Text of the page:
I don’t know what it was, but, perhaps, it was when I sat down in front of one of my daughter’s Disney movies and saw a preview for a “DVD release only” movie about Tinker Bell’s adventures that I thought – “I’m OK with my daughter liking Disney.” Fundamentalists, I know Disney isn’t the most moral of producers. Liberals, I know Disney’s princesses at times have reinforced the traditional gender roles. But you know what? – I’m OK with my daughter watching Disney movies and television shows for a number of reasons, but, most importantly, the importance of imagination is emphasized in Disney products.
My daughter is a fan of a few things Disney. Her favorite TV shows are Handy Manny, My Friends Tigger & Pooh, Mickey Mouse Clubhouse, and Little Einsteins. This Halloween she will be dressing up as Snow White. Finally, she is starting to become more interested in the Disney princesses.
We all grow up and are told that there are no such things as fairies, princesses, dragons, mice that talk, carpets that fly, or tigers that can bounce on their tails. No, I don’t believe in fairies (and, according to Peter Pan, that could kill one), but I would rather have a child who believes in fairies, princes, dragons, and toys that talk than the opposite. I’d rather have a daughter who dresses up like Snow White and pretends to be her, wishes for a prince to come, and imagines spending time with dwarfs than the opposite.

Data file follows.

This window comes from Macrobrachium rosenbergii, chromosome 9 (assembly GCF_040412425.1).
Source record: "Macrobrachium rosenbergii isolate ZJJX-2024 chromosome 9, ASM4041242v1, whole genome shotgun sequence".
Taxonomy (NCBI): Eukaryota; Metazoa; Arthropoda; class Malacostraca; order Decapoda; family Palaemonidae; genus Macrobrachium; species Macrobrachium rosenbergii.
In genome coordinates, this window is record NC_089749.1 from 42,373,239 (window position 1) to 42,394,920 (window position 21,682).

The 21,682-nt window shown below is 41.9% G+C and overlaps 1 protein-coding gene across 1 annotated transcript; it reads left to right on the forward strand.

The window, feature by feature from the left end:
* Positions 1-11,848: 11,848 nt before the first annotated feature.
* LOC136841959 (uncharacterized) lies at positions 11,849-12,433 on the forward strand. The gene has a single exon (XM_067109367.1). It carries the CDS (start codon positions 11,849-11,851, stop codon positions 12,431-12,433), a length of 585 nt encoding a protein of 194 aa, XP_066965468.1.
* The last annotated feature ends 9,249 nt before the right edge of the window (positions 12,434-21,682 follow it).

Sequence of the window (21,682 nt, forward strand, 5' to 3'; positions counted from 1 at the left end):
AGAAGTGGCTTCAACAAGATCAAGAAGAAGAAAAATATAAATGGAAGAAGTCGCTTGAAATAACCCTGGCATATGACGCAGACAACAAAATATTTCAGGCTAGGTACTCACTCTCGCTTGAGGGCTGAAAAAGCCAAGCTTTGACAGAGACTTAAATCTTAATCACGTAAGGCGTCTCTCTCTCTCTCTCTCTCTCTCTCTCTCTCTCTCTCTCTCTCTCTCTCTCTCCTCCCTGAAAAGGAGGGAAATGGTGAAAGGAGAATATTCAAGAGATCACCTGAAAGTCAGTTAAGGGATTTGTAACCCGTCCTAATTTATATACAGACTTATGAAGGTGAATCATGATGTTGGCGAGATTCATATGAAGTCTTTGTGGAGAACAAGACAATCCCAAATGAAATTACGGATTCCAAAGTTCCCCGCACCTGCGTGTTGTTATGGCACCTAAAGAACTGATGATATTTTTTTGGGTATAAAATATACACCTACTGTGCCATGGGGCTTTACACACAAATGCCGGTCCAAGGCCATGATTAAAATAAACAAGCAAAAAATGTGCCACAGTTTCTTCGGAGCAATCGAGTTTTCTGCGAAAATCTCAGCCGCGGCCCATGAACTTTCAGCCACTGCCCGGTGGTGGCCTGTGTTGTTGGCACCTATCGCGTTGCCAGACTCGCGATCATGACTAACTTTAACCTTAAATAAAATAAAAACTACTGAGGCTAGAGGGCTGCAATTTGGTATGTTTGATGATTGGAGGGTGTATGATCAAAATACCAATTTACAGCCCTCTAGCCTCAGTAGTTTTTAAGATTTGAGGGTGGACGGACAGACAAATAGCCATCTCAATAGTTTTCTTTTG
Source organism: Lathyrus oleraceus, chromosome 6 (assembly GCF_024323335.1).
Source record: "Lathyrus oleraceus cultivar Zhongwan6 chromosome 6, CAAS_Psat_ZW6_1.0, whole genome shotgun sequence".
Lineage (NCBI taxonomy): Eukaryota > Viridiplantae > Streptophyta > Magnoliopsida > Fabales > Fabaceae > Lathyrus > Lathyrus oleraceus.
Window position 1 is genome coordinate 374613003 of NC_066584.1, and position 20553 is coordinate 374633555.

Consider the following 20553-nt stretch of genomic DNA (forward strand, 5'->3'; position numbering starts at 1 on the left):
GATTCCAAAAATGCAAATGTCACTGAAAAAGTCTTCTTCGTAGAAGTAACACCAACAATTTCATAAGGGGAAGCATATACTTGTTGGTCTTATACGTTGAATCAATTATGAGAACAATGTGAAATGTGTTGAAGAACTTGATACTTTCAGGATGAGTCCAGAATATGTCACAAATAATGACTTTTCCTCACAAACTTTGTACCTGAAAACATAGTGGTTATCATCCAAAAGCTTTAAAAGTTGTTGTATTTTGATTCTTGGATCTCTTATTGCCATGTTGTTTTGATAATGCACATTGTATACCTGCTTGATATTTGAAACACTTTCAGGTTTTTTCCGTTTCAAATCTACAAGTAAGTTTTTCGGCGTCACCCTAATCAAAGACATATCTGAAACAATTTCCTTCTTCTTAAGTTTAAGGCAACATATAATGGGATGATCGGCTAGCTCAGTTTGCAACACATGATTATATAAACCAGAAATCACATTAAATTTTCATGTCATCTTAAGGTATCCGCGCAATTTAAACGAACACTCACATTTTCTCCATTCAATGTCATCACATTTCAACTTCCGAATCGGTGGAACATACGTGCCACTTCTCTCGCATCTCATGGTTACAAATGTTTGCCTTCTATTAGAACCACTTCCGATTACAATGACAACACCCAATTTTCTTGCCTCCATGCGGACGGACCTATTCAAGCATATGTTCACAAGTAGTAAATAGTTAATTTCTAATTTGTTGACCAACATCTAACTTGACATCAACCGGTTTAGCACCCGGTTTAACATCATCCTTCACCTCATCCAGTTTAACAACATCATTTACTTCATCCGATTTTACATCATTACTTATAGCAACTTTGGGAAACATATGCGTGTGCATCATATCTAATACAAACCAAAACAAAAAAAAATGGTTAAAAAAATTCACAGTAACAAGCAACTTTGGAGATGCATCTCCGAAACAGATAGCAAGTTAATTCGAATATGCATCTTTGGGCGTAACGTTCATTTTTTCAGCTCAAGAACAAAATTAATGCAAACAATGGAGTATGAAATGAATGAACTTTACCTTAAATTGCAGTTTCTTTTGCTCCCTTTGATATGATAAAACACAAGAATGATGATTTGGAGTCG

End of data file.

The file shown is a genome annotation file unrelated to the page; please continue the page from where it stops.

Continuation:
Children teach us so much about imagination. They teach us to believe in the impossible, to ask questions, and to run after the intangible. They love the little things in life, enjoy feeding ducks, or snuggling with their mothers. They love to jump into your lap and read a story. All of this because they have imaginations.
Where have our imaginations gone?
Do we not believe in fairies who bring joy behind the scenes? Do we not believe that God can do the impossible? Do I not believe that God can reach into my life and deliver me from evil? Do I not believe that there are dragons in this world who seek to destroy good and justice? Do we not believe in a prince who will rise from his rags and bring us into peace?
I’d rather my daughter believe in those things that Disney creates, and I’d rather her participate with Mickey Mouse and sit and read the adventures of Donald Duck; because when it comes down to believing and imagining in the intangible or dismissing all mystery, I’d rather my daughter watch Disney movies.